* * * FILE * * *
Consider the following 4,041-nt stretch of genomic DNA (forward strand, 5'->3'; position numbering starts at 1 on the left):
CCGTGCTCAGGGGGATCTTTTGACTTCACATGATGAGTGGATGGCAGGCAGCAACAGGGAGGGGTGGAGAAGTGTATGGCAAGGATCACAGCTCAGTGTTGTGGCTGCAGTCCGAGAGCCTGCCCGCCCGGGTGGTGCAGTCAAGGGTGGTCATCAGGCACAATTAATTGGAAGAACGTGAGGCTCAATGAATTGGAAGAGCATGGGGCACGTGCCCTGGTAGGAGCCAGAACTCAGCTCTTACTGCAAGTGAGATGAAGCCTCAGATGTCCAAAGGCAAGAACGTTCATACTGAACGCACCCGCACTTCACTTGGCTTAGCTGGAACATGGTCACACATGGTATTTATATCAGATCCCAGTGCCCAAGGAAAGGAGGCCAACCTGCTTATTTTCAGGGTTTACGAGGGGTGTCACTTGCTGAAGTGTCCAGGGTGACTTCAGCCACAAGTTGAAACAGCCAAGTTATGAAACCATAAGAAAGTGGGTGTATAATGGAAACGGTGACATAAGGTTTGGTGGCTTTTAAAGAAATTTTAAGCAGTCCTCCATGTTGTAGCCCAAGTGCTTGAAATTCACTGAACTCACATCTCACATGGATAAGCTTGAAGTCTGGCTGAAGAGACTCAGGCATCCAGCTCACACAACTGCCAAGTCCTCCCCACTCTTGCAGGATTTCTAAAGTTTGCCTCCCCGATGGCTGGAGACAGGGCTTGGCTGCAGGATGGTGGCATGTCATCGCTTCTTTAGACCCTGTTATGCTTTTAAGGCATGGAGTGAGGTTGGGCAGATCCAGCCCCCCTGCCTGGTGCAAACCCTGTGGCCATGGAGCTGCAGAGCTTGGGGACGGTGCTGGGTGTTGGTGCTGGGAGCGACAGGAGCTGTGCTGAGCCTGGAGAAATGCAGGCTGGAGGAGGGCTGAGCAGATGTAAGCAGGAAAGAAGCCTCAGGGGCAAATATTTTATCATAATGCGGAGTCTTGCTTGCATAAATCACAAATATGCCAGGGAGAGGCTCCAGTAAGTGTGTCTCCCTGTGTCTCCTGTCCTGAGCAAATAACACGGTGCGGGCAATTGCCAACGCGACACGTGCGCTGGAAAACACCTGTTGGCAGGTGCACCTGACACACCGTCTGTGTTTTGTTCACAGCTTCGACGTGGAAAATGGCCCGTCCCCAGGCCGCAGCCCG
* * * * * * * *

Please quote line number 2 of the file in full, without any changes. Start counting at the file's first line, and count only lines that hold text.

CCGTGCTCAGGGGGATCTTTTGACTTCACATGATGAGTGGATGGCAGGCAGCAACAGGGAGGGGTGGAGAAGTGTATGGCAAGGATCACAGCTCAGTGTTGTGGCTGCAGTCCGAGAGCCTGCCCGCCCGGGTGGTGCAGTCAAGGGTGGTCATCAGGCACAATTAATTGGAAGAACGTGAGGCTCAATGAATTGGAAGAGCATGGGGCACGTGCCCTGGTAGGAGCCAGAACTCAGCTCTTACTGCAAGTGAGATGAAGCCTCAGATGTCCAAAGGCAAGAACGTTCATACTGAACGCACCCGCACTTCACTTGGCTTAGCTGGAACATGGTCACACATGGTATTTATATCAGATCCCAGTGCCCAAGGAAAGGAGGCCAACCTGCTTATTTTCAGGGTTTACGAGGGGTGTCACTTGCTGAAGTGTCCAGGGTGACTTCAGCCACAAGTTGAAACAGCCAAGTTATGAAACCATAAGAAAGTGGGTGTATAATGGAAACGGTGACATAAGGTTTGGTGGCTTTTAAAGAAATTTTAAGCAGTCCTCCATGTTGTAGCCCAAGTGCTTGAAATTCACTGAACTCACATCTCACATGGATAAGCTTGAAGTCTGGCTGAAGAGACTCAGGCATCCAGCTCACACAACTGCCAAGTCCTCCCCACTCTTGCAGGATTTCTAAAGTTTGCCTCCCCGATGGCTGGAGACAGGGCTTGGCTGCAGGATGGTGGCATGTCATCGCTTCTTTAGACCCTGTTATGCTTTTAAGGCATGGAGTGAGGTTGGGCAGATCCAGCCCCCCTGCCTGGTGCAAACCCTGTGGCCATGGAGCTGCAGAGCTTGGGGACGGTGCTGGGTGTTGGTGCTGGGAGCGACAGGAGCTGTGCTGAGCCTGGAGAAATGCAGGCTGGAGGAGGGCTGAGCAGATGTAAGCAGGAAAGAAGCCTCAGGGGCAAATATTTTATCATAATGCGGAGTCTTGCTTGCATAAATCACAAATATGCCAGGGAGAGGCTCCAGTAAGTGTGTCTCCCTGTGTCTCCTGTCCTGAGCAAATAACACGGTGCGGGCAATTGCCAACGCGACACGTGCGCTGGAAAACACCTGTTGGCAGGTGCACCTGACACACCGTCTGTGTTTTGTTCACAGCTTCGACGTGGAAAATGGCCCGTCCCCAGGCCGCAGCCCG